Graphic methods for presenting facts - Willard C. Brinton - PDF ebook

Graphic methods for presenting facts

Graphic methods for presenting facts

From the introduction:

In the preparation of this book, there has been a constant effort to present the subject to suit the point of view of the businessman, the social worker, and the legislator. Mathematics has been entirely eliminated. Technical terms are used practically not at all. 

Since the readers whom it is most desired to reach are those who have never had any statistical training, a consistent effort has been made to keep the whole book on such a plane that it may be found readable and useful by anyone dealing with the complex facts of business or government. 

Though written primarily for the non-technical man, it is hoped that this book may, nevertheless, prove convenient to the engineer, the biologist, and the statistician. A definite effort has been made to produce a work that can serve as a handbook for anyone who may have occasional charts to prepare for reports, magazine illustration, or advertising. 

Unfortunately, there are extremely few draftsmen who know how to plot a curve or prepare any kind of a chart from data presented to them in the form of tabulated figures. Most draftsmen can plot a curve if they are given the data and an example showing the general type of chart desired. The executive who desires a chart is usually too busy to stand by a draftsman and explain in detail just how the chart should be prepared as concerns those all-important details of proportion, scale, the width of the line, etc. 

It is believed that the owner of this book will find it feasible to run through the various chapters and pages until he finds a chart most nearly like that which he desires to have made from his own data. A sample chart placed before any draftsman of average ability should give the draftsman practically all the instruction needed for the preparation of a similar chart from other data. Much careful labour has been expended in so arranging the book that a busy reader may get the gist of the matter by looking at the illustrations and reading only the titles and the sub-titles. 

The main title under each illustration is intended to show exactly what the chart represents, just as if it were used in some publication relating to the particular subject matter of the chart.

The sub-titles relate to the method and give criticism of each chart as a whole. Though the text gives much more detailed information concerning the method than can possibly be put into any sub-titles, the reader who examines only the illustrations and the titles, without any reference to the text, will undoubtedly get a major portion of the vital material in the book. It is believed that an average reader may go through the illustrations and the titles in about one hour.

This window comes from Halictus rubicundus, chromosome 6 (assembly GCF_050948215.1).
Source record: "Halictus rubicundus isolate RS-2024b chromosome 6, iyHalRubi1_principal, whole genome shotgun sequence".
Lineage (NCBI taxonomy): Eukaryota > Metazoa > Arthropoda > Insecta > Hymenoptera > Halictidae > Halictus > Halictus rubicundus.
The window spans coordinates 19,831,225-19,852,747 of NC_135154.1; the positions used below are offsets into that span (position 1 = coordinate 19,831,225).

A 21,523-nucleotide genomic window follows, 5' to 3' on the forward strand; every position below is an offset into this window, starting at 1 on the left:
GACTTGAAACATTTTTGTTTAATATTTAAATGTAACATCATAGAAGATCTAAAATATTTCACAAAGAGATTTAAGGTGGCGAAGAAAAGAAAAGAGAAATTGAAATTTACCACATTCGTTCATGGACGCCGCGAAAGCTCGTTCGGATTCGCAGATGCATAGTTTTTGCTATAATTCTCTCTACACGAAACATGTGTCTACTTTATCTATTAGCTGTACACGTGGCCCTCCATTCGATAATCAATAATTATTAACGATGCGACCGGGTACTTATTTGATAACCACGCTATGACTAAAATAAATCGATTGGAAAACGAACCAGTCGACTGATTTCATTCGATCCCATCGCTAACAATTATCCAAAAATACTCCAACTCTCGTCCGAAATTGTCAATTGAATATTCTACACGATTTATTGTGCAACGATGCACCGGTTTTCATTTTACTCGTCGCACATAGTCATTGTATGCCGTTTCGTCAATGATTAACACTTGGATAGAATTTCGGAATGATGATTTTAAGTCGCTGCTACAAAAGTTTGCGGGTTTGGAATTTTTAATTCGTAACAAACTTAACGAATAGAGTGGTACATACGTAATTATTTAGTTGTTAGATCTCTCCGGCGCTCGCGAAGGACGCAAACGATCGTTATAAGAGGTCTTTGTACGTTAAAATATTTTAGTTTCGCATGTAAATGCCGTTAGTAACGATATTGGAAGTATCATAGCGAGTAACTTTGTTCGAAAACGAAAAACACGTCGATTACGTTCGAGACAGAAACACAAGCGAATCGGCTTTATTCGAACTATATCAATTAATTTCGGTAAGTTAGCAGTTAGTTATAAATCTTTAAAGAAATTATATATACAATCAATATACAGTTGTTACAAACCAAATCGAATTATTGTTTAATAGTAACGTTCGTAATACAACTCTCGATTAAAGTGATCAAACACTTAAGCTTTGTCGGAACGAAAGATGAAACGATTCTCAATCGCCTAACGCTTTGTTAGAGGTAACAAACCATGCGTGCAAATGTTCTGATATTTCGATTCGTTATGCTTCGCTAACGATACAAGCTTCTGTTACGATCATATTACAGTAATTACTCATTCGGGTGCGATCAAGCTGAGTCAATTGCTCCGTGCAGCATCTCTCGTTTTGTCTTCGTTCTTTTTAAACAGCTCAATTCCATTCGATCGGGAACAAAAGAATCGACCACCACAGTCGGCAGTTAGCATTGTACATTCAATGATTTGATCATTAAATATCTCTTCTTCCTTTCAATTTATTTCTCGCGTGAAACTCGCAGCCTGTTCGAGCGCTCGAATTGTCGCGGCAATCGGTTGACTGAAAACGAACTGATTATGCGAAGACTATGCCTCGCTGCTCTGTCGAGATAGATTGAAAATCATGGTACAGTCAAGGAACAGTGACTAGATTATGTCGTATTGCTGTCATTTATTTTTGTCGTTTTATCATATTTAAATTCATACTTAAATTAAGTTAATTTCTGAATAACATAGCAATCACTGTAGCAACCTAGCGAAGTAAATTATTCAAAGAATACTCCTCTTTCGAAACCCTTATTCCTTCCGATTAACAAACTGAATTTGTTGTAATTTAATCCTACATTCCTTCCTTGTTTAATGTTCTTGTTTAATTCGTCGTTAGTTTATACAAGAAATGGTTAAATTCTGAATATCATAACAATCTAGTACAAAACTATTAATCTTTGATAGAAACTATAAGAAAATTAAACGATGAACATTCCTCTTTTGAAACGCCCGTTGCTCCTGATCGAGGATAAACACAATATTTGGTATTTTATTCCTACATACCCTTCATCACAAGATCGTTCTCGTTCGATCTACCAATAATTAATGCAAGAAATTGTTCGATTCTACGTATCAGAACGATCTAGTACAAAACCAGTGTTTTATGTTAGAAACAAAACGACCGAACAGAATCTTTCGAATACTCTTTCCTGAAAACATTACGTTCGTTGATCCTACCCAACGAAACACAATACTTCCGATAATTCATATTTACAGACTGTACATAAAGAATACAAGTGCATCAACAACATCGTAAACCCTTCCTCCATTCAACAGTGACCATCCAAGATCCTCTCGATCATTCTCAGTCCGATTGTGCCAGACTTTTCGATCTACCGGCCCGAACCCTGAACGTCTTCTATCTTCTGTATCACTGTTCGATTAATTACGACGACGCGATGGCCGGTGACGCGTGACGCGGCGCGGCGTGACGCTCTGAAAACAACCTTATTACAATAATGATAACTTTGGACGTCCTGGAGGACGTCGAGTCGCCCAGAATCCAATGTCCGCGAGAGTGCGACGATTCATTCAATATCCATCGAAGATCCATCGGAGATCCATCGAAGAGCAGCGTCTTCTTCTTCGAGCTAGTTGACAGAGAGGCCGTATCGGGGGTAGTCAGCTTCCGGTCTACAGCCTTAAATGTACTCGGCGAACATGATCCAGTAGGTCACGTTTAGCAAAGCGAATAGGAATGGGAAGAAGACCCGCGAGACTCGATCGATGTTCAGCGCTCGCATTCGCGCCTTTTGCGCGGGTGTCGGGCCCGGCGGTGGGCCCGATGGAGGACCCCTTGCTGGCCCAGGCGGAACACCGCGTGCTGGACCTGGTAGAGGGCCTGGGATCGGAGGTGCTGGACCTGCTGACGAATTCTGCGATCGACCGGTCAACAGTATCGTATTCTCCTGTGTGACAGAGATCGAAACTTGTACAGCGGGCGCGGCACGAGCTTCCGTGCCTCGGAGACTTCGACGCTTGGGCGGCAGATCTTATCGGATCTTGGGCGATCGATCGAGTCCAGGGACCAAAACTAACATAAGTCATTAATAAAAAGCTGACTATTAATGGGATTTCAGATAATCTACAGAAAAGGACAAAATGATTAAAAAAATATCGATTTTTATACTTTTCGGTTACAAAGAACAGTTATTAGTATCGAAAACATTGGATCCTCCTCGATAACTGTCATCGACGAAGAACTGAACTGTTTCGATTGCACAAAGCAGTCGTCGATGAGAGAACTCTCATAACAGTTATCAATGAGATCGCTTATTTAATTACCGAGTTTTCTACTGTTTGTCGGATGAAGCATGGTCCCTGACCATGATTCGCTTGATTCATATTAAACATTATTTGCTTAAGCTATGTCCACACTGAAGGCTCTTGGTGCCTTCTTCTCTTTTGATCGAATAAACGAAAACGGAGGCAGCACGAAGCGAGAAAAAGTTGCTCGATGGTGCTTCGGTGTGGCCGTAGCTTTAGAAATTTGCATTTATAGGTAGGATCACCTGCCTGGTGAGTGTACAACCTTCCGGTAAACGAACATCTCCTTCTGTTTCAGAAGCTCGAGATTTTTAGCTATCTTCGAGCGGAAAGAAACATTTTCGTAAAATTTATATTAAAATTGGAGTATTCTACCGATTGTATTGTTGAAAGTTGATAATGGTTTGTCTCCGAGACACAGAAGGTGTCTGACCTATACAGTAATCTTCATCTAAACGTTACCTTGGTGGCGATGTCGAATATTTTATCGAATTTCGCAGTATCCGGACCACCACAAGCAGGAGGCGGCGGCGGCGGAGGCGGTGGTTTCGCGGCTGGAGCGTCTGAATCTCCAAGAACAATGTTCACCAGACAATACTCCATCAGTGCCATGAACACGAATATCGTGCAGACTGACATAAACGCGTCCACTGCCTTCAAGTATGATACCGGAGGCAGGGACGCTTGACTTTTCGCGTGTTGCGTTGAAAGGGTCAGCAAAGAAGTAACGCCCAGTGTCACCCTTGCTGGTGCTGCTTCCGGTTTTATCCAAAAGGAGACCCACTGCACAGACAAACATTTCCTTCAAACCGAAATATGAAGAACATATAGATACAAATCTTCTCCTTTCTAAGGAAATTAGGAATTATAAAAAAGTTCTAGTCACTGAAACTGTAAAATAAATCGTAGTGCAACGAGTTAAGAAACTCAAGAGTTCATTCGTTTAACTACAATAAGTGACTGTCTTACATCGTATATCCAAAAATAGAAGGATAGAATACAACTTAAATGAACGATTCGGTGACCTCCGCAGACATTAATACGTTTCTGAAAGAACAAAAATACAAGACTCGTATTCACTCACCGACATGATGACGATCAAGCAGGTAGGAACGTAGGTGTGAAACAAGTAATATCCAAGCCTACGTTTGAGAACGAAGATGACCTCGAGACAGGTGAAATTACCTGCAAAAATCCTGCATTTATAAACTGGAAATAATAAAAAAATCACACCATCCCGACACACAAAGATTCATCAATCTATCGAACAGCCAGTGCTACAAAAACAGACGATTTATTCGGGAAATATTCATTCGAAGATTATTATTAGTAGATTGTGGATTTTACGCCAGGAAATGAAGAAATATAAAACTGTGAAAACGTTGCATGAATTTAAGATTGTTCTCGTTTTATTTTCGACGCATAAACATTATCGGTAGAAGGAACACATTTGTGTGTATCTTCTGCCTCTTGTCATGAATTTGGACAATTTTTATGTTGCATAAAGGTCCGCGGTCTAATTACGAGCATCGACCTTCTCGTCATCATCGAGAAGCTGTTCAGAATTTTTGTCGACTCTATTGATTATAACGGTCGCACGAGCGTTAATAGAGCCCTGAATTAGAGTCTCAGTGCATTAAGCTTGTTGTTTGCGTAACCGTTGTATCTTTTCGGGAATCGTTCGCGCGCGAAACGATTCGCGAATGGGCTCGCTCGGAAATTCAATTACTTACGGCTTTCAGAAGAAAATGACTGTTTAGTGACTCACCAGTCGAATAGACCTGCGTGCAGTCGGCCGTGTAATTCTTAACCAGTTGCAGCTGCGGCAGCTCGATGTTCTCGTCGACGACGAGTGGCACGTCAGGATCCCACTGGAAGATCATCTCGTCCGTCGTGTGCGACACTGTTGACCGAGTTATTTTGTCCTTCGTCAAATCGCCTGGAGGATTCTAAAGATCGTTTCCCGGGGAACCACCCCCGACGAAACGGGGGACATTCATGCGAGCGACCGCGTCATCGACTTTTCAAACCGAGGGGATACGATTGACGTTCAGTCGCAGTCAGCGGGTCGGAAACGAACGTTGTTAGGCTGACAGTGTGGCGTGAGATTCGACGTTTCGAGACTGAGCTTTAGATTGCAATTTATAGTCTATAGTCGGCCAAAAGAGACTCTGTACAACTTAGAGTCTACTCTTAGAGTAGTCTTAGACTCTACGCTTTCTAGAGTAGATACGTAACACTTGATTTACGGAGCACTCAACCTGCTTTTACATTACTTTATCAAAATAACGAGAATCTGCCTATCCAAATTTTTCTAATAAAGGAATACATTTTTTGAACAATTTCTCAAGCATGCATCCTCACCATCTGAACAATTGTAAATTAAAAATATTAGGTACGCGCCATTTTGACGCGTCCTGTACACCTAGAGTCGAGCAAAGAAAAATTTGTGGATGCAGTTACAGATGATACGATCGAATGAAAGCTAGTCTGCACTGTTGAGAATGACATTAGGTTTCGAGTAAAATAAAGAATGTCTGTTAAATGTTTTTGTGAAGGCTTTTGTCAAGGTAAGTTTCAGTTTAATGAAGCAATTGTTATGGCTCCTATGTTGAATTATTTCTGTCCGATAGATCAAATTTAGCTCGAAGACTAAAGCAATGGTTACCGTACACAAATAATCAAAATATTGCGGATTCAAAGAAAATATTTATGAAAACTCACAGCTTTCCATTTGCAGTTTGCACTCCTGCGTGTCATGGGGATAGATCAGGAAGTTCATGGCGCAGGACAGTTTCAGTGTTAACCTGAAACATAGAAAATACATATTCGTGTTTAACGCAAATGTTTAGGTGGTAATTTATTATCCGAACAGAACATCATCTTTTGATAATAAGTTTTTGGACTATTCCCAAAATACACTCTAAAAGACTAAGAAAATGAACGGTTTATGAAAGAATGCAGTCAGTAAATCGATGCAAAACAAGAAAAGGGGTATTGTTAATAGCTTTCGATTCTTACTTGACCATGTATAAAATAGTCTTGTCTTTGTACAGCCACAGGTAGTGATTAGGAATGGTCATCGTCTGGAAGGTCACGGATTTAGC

Many of the illustrations which have been borrowed for use in this book are criticized ad\'ersely. It is the hope that all such criticisms will be accepted as an honest attempt toward an advance in the art of showing data in graphic form. In fairness to the authors of those charts which are criticized, it must be said that there has been a very rapid advance in the art of graphic presentation within the last few years and that many of these men would not present the material today by the methods which may have been used some years ago in the preparation of certain charts shown here. 

Where charts are used and criticized adversely, the charts have been included only because it is felt that they show a practice that is rather common but is nevertheless of questionable desirability. Many of the suggestions for standard practice contained in this book should be taken as tentative only. 

The American Society of Mechanical Engineers has invited about fifteen of the chief American societies of national scope to co-operate by sending one member each to a Joint Committee on Standards for Graphic Presentation. Though this committee is not yet completely organized, and it will be some time before any report is available, the reader who desires further information regarding standard practise should be on the lookout for any reports that the joint committee may publish in the future. 

This volume may arouse in the minds of many readers a desire for more detailed information than can possibly be given here. The following books are suggested for the person who wishes to take up the study of statistics as related to the collection and interpretation of data without special reference to the methods of graphic presentation. 

The book details :
  • Author: Willard Cope Brinton (December 22, 1880 – November 29, 1957) was an American consulting engineer and president of Brinton Associates.
  • Publication date: 1914
  • Company:

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